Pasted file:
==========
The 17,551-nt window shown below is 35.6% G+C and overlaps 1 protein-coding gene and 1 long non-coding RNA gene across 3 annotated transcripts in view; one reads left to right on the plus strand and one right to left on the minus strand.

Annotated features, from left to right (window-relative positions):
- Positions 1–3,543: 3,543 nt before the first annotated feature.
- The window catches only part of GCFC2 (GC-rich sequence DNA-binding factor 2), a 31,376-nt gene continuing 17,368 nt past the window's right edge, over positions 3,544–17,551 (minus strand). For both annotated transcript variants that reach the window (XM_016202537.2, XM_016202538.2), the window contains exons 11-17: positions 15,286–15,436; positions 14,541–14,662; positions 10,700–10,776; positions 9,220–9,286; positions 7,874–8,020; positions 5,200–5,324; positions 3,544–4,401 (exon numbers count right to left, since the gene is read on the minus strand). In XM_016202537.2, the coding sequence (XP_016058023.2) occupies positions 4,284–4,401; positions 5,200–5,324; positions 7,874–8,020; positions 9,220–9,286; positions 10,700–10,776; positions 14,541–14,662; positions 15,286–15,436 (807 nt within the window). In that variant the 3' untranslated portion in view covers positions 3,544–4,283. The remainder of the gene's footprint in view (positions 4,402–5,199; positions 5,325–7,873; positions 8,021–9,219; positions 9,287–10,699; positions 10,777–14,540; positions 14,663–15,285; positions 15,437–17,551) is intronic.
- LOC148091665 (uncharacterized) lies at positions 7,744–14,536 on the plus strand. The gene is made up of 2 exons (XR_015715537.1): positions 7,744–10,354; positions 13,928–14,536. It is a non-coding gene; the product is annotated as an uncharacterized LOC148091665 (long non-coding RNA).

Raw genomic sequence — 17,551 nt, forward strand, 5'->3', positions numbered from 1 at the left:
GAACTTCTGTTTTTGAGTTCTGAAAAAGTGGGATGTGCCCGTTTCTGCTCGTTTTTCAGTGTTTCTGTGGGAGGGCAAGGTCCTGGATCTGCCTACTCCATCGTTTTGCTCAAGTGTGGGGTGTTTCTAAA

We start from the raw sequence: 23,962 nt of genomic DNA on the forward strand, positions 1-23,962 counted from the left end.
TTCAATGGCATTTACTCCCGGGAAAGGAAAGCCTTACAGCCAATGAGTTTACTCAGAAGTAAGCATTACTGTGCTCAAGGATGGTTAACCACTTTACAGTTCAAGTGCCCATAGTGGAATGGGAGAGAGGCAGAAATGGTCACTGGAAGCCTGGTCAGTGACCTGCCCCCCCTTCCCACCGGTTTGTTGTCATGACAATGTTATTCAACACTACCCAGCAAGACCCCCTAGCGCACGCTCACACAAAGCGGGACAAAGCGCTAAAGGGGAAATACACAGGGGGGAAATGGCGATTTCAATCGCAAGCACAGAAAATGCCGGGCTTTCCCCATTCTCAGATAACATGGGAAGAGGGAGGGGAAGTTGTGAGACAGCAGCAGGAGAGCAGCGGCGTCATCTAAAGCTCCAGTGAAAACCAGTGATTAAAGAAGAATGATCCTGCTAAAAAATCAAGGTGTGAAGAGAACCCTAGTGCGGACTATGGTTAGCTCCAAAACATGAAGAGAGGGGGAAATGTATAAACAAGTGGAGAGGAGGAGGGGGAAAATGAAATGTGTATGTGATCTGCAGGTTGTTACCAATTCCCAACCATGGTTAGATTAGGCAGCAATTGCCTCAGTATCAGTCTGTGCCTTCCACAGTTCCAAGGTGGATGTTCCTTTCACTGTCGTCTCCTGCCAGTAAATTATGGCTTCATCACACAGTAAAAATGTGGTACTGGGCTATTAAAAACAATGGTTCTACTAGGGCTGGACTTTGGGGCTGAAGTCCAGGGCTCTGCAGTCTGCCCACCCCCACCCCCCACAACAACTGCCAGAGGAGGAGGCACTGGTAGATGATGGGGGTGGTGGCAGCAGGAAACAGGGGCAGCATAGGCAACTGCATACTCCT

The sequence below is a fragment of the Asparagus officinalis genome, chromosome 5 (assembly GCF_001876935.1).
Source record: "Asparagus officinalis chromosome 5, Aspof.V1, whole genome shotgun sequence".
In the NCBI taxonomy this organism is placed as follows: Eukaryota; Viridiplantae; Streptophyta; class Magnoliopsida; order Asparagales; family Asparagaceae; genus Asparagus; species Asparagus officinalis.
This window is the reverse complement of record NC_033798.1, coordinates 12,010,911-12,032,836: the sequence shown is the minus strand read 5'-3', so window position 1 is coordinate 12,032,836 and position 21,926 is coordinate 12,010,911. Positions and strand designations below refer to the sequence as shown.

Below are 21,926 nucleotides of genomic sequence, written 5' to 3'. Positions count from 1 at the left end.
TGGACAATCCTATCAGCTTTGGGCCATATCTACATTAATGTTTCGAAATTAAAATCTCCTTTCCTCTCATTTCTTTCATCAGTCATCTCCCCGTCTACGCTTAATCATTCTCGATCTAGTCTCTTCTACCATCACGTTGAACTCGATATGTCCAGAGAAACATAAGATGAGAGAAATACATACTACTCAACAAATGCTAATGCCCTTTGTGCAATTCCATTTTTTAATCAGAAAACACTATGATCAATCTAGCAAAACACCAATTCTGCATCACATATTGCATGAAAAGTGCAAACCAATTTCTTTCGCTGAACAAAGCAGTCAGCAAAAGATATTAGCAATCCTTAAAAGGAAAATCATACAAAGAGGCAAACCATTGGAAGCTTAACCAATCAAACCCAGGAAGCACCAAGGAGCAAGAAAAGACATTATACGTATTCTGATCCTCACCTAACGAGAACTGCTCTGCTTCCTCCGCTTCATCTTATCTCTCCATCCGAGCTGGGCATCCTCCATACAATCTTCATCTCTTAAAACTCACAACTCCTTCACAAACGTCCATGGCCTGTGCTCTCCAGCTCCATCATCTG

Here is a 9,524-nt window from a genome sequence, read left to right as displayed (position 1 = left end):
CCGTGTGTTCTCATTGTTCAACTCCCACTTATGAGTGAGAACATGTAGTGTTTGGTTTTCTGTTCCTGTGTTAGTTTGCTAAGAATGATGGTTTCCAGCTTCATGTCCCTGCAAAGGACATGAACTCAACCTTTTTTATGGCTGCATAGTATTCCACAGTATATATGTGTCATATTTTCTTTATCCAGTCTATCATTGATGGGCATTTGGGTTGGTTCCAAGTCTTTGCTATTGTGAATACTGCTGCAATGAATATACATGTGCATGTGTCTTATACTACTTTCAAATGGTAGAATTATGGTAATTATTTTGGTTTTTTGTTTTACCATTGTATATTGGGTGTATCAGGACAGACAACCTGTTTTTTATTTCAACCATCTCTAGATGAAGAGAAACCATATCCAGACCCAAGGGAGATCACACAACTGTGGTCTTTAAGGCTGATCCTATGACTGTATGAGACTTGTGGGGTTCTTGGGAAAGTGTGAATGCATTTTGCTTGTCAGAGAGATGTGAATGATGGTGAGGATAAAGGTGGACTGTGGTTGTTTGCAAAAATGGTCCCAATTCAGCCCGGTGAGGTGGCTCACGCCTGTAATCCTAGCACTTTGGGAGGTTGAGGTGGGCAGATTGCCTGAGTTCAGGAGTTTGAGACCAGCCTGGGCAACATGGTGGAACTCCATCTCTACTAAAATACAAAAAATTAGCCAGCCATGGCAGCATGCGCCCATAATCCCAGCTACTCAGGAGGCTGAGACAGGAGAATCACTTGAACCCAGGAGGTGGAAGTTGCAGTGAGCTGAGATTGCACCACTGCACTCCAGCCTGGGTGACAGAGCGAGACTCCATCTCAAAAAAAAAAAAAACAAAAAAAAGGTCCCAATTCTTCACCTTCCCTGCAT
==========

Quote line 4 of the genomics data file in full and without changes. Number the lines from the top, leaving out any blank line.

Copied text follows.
- The window catches only part of GCFC2 (GC-rich sequence DNA-binding factor 2), a 31,376-nt gene continuing 17,368 nt past the window's right edge, over positions 3,544–17,551 (minus strand). For both annotated transcript variants that reach the window (XM_016202537.2, XM_016202538.2), the window contains exons 11-17: positions 15,286–15,436; positions 14,541–14,662; positions 10,700–10,776; positions 9,220–9,286; positions 7,874–8,020; positions 5,200–5,324; positions 3,544–4,401 (exon numbers count right to left, since the gene is read on the minus strand). In XM_016202537.2, the coding sequence (XP_016058023.2) occupies positions 4,284–4,401; positions 5,200–5,324; positions 7,874–8,020; positions 9,220–9,286; positions 10,700–10,776; positions 14,541–14,662; positions 15,286–15,436 (807 nt within the window). In that variant the 3' untranslated portion in view covers positions 3,544–4,283. The remainder of the gene's footprint in view (positions 4,402–5,199; positions 5,325–7,873; positions 8,021–9,219; positions 9,287–10,699; positions 10,777–14,540; positions 14,663–15,285; positions 15,437–17,551) is intronic.